Iran’s geopolitical ascent is the most significant and dangerous development in the Middle East this century. But while the Trump administration’s new National Security Strategy properly identifies Iran as among the important challenges to U.S. security interests, it doesn’t offer a concrete strategy on how to counter Iran’s growing regional power.
President Trump should follow the example of President Reagan, who pursued an offensive strategy to undermine the Soviet Union that included supporting indigenous anti-communist insurgents around the globe. Today, America should support indigenous forces that oppose – and seek independence from – Iranian domination.
Reversing the strategic threat posed by Iran will require a continued U.S. military presence and military aid to local forces in Syria and Iraq. It will also require greater support for our regional allies, such as Israel and Jordan, which must contain the provocative actions of Iran and its proxies. But this defensive posture will not suffice even to contain Iran, let alone transform its trajectory.
The United States also needs to recognize Syria, Iraq, Lebanon and Yemen for what they are: failed, artificial constructs now dominated by Iran. Iran has taken advantage of ISIS’ crumbling caliphate to increasingly consolidate control over these four nations.
Maintaining Syria, Iraq, Lebanon and Yemen in their existing forms is unnatural and serves Iran’s interests. There is nothing sacred about these countries’ borders, which seem to have been drawn by a drunk and blindfolded mapmaker. Indeed, in totally disregarding these borders, ISIS and Iran both have already demonstrated the anachronism and irrelevance of the borders.
Syria, Iraq, Lebanon and Yemen are not nation-states as Americans understand them, but rather post-World War I artificial constructs, mostly created out of the ashes of the Ottoman Empire in a colossally failed experiment by international leaders.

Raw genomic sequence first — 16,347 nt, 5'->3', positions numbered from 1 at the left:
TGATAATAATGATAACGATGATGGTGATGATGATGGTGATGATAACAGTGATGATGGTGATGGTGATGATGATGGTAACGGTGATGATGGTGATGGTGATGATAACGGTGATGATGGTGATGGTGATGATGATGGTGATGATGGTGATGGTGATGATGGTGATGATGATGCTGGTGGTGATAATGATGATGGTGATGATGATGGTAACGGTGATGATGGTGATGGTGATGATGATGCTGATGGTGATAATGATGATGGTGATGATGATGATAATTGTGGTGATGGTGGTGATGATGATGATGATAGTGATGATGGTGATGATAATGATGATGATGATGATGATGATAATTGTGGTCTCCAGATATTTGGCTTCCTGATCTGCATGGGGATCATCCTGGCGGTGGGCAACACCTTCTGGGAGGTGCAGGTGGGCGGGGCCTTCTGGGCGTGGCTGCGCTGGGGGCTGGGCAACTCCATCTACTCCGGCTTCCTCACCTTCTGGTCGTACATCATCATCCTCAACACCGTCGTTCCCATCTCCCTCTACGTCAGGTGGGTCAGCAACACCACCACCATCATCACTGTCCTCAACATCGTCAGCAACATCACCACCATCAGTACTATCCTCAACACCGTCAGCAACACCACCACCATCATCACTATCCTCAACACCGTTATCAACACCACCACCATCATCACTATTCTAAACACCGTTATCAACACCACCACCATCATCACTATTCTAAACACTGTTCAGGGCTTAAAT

With their deep ethno-sectarian fissures, these four countries have either been held together by a strong authoritarian hand or suffered sectarian carnage.
Indeed, the principal vulnerability of Iran’s regional strategy is its dependence on brutal regimes to rule lands riven by ethno-sectarian fissures. The United States should exploit this vulnerability by supporting those forces in Syria, Iraq, Lebanon and Yemen that oppose Iran’s domination and seek greater self-determination or independence from their own capitals.
The result could be transforming these failed states into loose confederations or new countries with more borders that more naturally conform along sectarian lines.
Any redrawing of political relationships or borders is highly complex, and the United States cannot dictate the outcomes. But we can influence them. We would need to deeply examine each country for its unique qualities and histories, and consult closely our regional allies before deciding upon a policy.
Here are some examples of policy conclusions that the U.S. government might draw:
· We might cease supplying arms to Iraq and declare our support and strong military aid for an eventual Iraqi Kurdish state, once its warring factions unify and improve governance. We could support a federation for the rest of Iraq.
· For Syria, we could seek a more ethnically coherent loose confederation or separate states that might balance each other – the Iranian-dominated Alawites along the coast, the Kurds in the northeast, and the Sunni Arabs in the heartland. We could also demonstrate we are not anti-Shia Muslim by improving relations with Azerbaijan, a secular Shia country bordering Iran that seeks a closer relationship with the United States.
An added potential benefit of this approach could be a fomenting of tensions within Iran, which has sizable Kurdish and Azeri populations, thereby weakening the radical regime in Tehran.
Some might argue this approach impractical, destabilizing and offers Iran new opportunities.
Perhaps, but the region’s current trajectory is more dangerous. The burden is on the United States to adapt its policy to the dissolving of borders and responding to Iran’s aggression.
Iran is not a status quo power content to consolidate its winnings; its emboldened radical regime is intent to dominate the region and destroy Israel. An Iranian-Israeli conflict looms ever closer as Iran establishes bases and missile factories in Syria, posing a second front in Israel’s north.
In addition, Americans must concentrate on Iran’s continued development of nuclear-capable ballistic missiles that could eventually reach the U.S. homeland.
Artificial states have been divided or loosened before with some success, such as the Soviet Union, Yugoslavia and Czechoslovakia, which are all post-WWI formations. Bosnia and Herzegovina have also managed as a confederation.